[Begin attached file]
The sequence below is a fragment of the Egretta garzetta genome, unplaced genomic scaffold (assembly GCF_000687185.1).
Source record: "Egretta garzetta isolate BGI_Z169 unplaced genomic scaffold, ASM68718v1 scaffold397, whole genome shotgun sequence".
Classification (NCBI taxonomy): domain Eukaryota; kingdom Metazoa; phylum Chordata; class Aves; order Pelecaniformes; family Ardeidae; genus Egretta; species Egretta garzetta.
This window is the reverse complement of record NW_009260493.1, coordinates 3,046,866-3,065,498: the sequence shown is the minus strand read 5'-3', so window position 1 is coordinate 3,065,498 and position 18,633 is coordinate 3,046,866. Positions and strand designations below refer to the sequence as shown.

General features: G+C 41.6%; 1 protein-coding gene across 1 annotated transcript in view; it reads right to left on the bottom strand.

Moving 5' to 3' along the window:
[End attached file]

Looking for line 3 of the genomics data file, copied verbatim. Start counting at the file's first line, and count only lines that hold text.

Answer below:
Classification (NCBI taxonomy): domain Eukaryota; kingdom Metazoa; phylum Chordata; class Aves; order Pelecaniformes; family Ardeidae; genus Egretta; species Egretta garzetta.